What Seaworld Does Right

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Hands down, Seaworld is the most well equipped and well-funded organization to rescue ill and injured marine life, a fact that even the most ardent animal activist will concede. While by now it is well understood that Seaworld cherry picks and keeps the rescued animals according to what is beneficial to the corporate needs and manipulates the system for private profit, it is also true that they rescue, rehabilitate and release thousands of animals. This weeks’ rescue of a bottlenose dolphin is a case in point.
Seaworld, partnering with the research entity Hubbs-Seaworld, maintains that they have responded to 47 calls on stranded dolphins recently, six last week alone. It is a good guess that 46 died before they got there or were euthanized on the spot. The appropriateness of who makes that decision is questionable, we can only trust that it is made by government officials – the process to get accurate accounts of these events is complicated and sometime futile.

Since Jan. 1, SeaWorld has responded to 47 stranded dolphins in the Indian River Lagoon, about twice the usual rate. Thursday’s was the first live animal so far. Most have been emaciated, and federal wildlife officials are investigating the mysterious deaths.
“He didn’t look like he was in bad condition,” Mazza [Teresa Mazza, research assistant with Hubbs-SeaWord Research Institute in Melbourne Beach] said of Thursday’s stranded dolphin, which she said did not seem very emaciated.
“Right now, we haven’t found anything to link them together,” Mazza said of this year’s dolphin deaths in the lagoon. “We’ve had six animals in the last six days.” (Florida Today)

In this California rescue, you might think that Seaworld was going to snatch the baby dolphin, but they free it – no mention of whether the mother was nearby or not but hopefully they took that factor into account in their decision-making process and didn’t just do this as a PR opportunity, since a lone calf doesn’t stand much of a chance of survival.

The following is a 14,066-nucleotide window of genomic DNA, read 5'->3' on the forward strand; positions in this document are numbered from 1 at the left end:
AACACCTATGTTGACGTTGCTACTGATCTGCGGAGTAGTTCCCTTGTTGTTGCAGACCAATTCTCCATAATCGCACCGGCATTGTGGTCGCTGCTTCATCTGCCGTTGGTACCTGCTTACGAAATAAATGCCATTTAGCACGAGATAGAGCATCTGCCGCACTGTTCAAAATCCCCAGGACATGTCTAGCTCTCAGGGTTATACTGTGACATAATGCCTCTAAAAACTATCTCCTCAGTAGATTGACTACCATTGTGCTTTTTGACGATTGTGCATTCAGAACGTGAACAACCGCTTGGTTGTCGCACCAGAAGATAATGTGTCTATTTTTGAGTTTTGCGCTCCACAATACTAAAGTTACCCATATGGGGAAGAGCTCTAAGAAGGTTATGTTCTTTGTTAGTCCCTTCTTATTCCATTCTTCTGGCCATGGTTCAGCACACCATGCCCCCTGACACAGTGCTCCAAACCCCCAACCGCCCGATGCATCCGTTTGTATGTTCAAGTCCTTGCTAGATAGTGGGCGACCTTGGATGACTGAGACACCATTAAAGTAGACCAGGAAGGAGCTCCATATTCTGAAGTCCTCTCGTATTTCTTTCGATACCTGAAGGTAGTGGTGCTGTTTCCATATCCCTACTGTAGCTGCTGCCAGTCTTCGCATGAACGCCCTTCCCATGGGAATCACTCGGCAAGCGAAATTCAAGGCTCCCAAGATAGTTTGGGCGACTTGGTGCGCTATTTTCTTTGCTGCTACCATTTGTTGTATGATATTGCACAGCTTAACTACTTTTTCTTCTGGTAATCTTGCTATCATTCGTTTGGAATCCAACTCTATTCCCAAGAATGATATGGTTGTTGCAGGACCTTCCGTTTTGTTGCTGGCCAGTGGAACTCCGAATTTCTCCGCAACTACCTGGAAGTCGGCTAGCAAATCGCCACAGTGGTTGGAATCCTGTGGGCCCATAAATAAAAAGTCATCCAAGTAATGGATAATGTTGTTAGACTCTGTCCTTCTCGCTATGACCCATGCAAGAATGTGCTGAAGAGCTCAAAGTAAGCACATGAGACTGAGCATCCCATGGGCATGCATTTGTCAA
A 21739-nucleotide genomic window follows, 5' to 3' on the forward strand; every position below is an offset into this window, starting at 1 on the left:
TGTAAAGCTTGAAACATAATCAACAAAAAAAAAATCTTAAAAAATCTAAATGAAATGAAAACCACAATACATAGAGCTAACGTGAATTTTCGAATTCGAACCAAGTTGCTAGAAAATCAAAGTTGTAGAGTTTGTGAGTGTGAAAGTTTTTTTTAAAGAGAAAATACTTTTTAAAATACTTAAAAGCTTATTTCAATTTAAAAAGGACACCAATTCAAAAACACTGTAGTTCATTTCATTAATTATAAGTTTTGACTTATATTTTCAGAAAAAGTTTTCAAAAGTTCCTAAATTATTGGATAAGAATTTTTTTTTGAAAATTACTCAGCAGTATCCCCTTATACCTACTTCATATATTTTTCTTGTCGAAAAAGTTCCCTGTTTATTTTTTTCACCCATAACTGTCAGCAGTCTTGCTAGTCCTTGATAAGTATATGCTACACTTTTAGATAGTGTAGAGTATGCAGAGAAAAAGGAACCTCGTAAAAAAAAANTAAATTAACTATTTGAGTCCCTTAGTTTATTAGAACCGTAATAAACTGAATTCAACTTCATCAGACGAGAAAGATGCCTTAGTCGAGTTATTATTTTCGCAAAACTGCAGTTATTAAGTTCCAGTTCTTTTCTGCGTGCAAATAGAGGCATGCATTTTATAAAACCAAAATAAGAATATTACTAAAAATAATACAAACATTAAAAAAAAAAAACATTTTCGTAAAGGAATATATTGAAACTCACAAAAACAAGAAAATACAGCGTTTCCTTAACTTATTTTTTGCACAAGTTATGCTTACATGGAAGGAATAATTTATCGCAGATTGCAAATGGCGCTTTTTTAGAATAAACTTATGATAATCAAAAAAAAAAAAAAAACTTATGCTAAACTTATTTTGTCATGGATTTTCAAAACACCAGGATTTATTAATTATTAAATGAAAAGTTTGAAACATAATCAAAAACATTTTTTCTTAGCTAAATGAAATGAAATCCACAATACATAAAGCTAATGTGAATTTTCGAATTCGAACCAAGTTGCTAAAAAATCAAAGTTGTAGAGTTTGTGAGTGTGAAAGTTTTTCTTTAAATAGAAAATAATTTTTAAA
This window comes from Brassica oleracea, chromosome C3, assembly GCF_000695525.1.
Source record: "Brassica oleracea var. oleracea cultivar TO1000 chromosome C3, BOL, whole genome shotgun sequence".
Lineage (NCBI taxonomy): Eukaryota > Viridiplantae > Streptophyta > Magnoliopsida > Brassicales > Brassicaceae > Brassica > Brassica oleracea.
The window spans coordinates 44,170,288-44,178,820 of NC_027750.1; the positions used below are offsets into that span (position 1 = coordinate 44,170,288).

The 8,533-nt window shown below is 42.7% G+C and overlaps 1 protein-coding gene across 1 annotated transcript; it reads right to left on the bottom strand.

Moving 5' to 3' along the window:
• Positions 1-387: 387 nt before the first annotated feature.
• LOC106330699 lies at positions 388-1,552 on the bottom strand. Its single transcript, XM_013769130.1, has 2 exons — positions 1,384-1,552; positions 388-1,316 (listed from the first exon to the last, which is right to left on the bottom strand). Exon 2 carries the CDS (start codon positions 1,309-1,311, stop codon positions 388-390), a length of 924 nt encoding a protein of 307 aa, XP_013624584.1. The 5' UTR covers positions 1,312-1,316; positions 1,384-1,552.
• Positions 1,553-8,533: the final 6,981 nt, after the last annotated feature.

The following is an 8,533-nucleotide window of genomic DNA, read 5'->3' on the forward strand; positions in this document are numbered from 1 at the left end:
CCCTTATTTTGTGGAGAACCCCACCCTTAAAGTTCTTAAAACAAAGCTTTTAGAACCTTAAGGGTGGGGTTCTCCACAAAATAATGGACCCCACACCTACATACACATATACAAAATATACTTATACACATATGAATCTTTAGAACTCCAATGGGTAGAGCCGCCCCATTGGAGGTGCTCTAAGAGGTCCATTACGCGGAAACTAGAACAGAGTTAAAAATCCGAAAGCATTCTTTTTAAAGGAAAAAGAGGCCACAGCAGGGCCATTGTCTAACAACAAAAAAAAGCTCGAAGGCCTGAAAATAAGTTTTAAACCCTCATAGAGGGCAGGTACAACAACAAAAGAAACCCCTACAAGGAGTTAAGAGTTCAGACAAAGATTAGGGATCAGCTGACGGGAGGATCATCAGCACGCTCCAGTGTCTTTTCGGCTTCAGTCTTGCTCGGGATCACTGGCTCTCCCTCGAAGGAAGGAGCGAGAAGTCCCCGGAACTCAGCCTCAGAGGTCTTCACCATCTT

With the deteriorating conditions of the oceans and the increasing damage to marine animals from contaminants and sound pollution, Seaworld could phase out its killer whale shows and replace them with animals being rehabilitated, they could really participate in research on some of the lesser known dolphins and whales, and still make money hand over fist. They could develop lagoons to help the larger species, and to rehabilitate any dolphin or whale scheduled for release. It is the way of the future.
Of course, they could keep taking animals from the wild as they did for their penguin display, and turning them into circus clowns (notice the killer whale necklace?). The question is, will Seaworld change with the times, or go out of business because of a dated and unpopular stance on whale and dolphin shows?

More Seaworld "education" at work...
More Seaworld “education” at work…

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